A campaign to create a scarf for the Special Olympics was started this year. The Winter Special Olympics was held on 30th of Jan this year in Sugar Loaf. The purpose of this project was to equip 800 athletes and coaches with handmade winter gear.
Lisa Bird from the Special Olympics came across a letter sharing information on this national campaign, it sounded like an interesting idea to her so she signed up. The Winter Special Olympics had 500 athletes and 300 coaches, so she knew they would need 800 of the fluffy things total, but could not hope for more than a hundred. Lisa was quite optimistic that maybe the news for this project would be reported in a news channel so it could gather more popularity among the knitters and crocheters, but as weeks flew by there was no news on TV and nothing in the mail.
It was during the holidays the Bangor Daily News, a big newspaper, wrote an article about it and the first scarf came in the mail. Then another one followed, and another one. Lisa’s phone was ringing off the hook, enthusiastic knitters showered her with questions about the length, curls, rows etc. Having received 50 of the desired neck wear by the second week of January Lisa and her co-workers were frantic to decide which athletes should receive them. But, just then the word of the campaign has spread through the knitting community. Knitting clubs took up on the project and were excitedly working to complete the desired number. Nursing homes met daily to help too. Knitting was even included in the school curriculum and grandmothers were giving crocheting lessons to their grandchildren. Even some of the athletes were knitting themselves in order to give others.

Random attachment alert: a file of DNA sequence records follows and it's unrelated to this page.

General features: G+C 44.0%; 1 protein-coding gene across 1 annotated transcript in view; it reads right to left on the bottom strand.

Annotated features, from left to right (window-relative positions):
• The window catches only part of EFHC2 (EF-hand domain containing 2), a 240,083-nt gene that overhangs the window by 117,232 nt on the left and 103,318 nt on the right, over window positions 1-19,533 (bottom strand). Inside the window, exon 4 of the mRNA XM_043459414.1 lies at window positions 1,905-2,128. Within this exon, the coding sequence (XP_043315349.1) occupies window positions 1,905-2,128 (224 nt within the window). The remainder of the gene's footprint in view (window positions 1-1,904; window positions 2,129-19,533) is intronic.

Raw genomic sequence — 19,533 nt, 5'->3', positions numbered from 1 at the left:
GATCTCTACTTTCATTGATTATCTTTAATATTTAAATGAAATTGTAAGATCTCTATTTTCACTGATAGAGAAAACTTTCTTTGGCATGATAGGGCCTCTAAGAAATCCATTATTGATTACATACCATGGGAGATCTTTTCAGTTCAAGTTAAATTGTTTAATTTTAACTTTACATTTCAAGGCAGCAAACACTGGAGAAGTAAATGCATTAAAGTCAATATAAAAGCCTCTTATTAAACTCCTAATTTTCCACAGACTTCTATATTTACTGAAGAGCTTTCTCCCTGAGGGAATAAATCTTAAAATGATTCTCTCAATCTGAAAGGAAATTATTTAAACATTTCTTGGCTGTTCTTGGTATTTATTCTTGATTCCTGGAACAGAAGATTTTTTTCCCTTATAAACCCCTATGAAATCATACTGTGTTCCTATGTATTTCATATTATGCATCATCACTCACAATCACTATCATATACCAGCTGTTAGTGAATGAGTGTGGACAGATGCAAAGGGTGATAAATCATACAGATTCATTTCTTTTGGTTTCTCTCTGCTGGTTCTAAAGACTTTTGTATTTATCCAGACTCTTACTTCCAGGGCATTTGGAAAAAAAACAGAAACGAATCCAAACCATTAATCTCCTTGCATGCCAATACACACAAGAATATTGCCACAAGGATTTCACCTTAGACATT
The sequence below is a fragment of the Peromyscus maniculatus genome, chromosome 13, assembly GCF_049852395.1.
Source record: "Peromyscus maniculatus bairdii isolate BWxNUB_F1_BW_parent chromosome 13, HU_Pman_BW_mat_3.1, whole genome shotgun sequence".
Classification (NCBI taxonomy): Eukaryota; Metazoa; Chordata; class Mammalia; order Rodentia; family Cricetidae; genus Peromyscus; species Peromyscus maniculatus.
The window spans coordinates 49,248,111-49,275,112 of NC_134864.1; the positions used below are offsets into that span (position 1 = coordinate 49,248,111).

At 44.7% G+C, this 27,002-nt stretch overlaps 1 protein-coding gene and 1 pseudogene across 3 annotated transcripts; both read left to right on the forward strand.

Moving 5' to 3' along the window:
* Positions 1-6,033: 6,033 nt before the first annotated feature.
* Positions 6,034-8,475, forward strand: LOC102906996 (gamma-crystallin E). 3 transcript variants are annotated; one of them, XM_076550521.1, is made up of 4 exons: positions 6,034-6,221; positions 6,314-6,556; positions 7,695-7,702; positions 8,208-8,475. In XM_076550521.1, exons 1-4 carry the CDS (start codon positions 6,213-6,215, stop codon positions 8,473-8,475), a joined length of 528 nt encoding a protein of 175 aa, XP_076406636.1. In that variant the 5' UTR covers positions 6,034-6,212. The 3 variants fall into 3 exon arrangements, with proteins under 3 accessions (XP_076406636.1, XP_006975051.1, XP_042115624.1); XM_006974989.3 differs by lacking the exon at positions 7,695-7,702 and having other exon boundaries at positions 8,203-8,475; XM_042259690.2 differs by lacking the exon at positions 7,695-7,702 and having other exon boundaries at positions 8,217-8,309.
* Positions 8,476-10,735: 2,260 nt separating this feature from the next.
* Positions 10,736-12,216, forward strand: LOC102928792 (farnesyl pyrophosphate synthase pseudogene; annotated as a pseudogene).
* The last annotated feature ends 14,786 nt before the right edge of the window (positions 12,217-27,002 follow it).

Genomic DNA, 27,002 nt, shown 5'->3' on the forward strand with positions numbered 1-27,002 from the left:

On January 26, two days before the deadline about 1000 shawls were delivered and ready to be unpacked. Lisa Bird’s office was flooded with boxes and envelopes. This project turned from just another interesting idea into a motivating and heartwarming project. So many letters were received encouraging the special athletes, prayers sent, the elderly expressed their gratitude for being given the chance to contribute to the Special Olympics in a meaningful way, since they could not donate money or volunteer. Shawls were received from homesick students, stay home moms, people who had friends or relative participating in the Special Olympics, even those who had spend summers in Maine and liked it sent shawls to show their appreciation. Knitting was included as a low stress project in a school for students with special behavioral, emotional and academic needs.
The athletes from the Special Olympics never dreamed that a simple scarf can have such a profound meaning – they are a reminder that people care and support them!